CLASSIFICATION OF PILE

 Based on the function

 Bearing Piles

 Piles which do not support the load by themselves, but act as medium to transit the load from the foundation to resisting sub-stratum is called Bearing piles.

 Friction Piles

 Piles which are driven in the type of soil whose strength does not increase with depth or where the rate of increase in strength with depth is very slow is called Friction piles.

 Coefficient of friction between 0.30 to 0.35.

 Compaction Piles

 Piles which are driven in granular soil with the aim of increasing the bearing capacity of the soil are known as Compaction piles.

 Batter Piles

 Piles which are driven at an inclination to resist large horizontal or inclined force are known as Batter piles.

 Fender Piles

 Piles used to protect concrete deck or other water front structures from the abrasion or impact are called Fender piles.

 Sheet Piles

 Piles are commonly used as bulk heads or as impervious cut off to reduce seepage and uplift under hydraulic structures.

 Not meant for carrying any vertical load.

 Made of steel, wood or concrete.

 Based on Materials and Composition

(A) Concrete Piles

 Two types of concrete pile:- 1. Precast concrete pile & 2. Cast-in-situ pile.

 Precast concrete pile

 Quality of concrete used in this pile= M 150 to M 200.

 Piles are usually reinforced concrete or pre-stressed concrete pile.

 These piles require space for casting and storage, more time to set and cure before installations and heavy equipment before handling and driving.

 Used for maximum design load about 800 KN.

 Length of pile= 4.5 m to 30 m.

 When pile is driven by means of water jets, water is forced through the jet of pipe under pressure of 0.7 to 1.75 N/mm2.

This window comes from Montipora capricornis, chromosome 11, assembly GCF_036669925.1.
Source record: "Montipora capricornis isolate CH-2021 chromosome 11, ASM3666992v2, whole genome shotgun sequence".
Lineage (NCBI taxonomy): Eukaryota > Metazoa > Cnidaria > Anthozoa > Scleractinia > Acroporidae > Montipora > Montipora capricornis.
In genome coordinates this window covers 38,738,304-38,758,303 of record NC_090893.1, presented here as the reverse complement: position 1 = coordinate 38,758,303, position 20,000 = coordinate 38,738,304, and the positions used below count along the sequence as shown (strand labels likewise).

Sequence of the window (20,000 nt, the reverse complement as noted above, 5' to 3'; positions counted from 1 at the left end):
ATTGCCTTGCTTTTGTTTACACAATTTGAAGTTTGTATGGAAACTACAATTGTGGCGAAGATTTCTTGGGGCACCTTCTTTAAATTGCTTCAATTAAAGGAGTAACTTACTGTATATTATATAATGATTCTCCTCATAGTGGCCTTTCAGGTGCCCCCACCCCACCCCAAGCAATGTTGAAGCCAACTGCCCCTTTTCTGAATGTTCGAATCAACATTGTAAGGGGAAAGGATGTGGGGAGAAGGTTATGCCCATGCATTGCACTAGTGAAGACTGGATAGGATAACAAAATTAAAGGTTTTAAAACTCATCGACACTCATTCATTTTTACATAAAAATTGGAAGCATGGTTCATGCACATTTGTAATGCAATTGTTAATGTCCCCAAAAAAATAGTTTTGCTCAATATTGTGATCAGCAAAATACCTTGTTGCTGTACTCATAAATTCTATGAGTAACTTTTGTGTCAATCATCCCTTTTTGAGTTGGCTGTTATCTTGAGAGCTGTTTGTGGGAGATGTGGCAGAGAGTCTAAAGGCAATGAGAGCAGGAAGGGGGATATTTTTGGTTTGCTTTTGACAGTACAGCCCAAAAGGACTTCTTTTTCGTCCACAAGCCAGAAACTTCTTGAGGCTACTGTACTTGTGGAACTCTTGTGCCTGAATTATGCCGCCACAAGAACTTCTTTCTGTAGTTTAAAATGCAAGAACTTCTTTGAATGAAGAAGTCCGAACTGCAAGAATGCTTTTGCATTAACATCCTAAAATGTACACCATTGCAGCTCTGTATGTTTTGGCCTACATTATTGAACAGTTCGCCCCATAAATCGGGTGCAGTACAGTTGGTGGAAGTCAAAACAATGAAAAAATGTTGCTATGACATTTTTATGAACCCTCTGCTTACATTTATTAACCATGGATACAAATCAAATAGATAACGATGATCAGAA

The thickness of concrete covering the main bars not less than 40 mm & 55 mm for pile used in sea water.

 Cast-in-situ pile

 Casted in position inside the ground.

 Not subjected to handling & driving stresses.

 Used for maximum design load of 750 kN.

 Two types of cast-in-situ pile:

1. Driven Piles:- (a) Cased cast-in-situ pile.

(b) Uncased cast-in-situ pile.

2. Bored Piles:- (a) Pressure pile.

(b) Pedestal pile. (c) Under-reamed pile.

 TYPES OF CASED CAST-IN-SITU PILE

1. Raymond Pile

 Used as friction pile.

 Length of pile = 6 to 12 m.

 Diameter at Top = 40 to 60 cm.

 Diameter at Base = 20 to 30 cm.

 Thickness of outer shell depends upon pile diameter and site conditions.

2. Mac-Arthur Pile

 Pile of uniform diameter using corrugated steel shell which remains in place.

 Casing & core driven together at required depth.

3. Sewage Pile

 Used in soils where driving is very hard.

 TYPES OF UNCASED CAST-IN-SITU PILE

1) Simplex Pile

 Driven through soft or hard soils.

 Steel tube filled with cast iron shoe is driven into ground & concrete is poured and tube is slowly withdrawn without concrete being tamped leaving behind the C.I. shoe.

2) Franki Pile

 Enlarged base and a corrugated stem.

 Useful in granular soil.

 Diameter of pile = 500 to 600 mm.

 Diameter of enlarged base = 900 mm.

 Load carrying capacity = 600 to 900 kN.

3) Vibro Pile

 Suited where ground is soft and offer little resistance to the flow of concrete.

4) Pedestal Pile

 Used where thin bearing stratum is reached with reasonable depth.

(B) Steel Pile

 Three types of Steel pile: 1. H pile, 2. Box pile & 3. Circular tube piles.

 H piles

 Used in hard soil by driving to desired depth by hammering.

 Used in retaining walls.

 H piles withstand large lateral forces, require less space for shipping.

 Box piles

 Rectangular, square or pile consists of Octagonal in shape.

 Deep beams which offer adequate frictional resistance.

 Driven where H piles driven is not possible.

 Circular tube piles

 Made of seamless or welded pipes.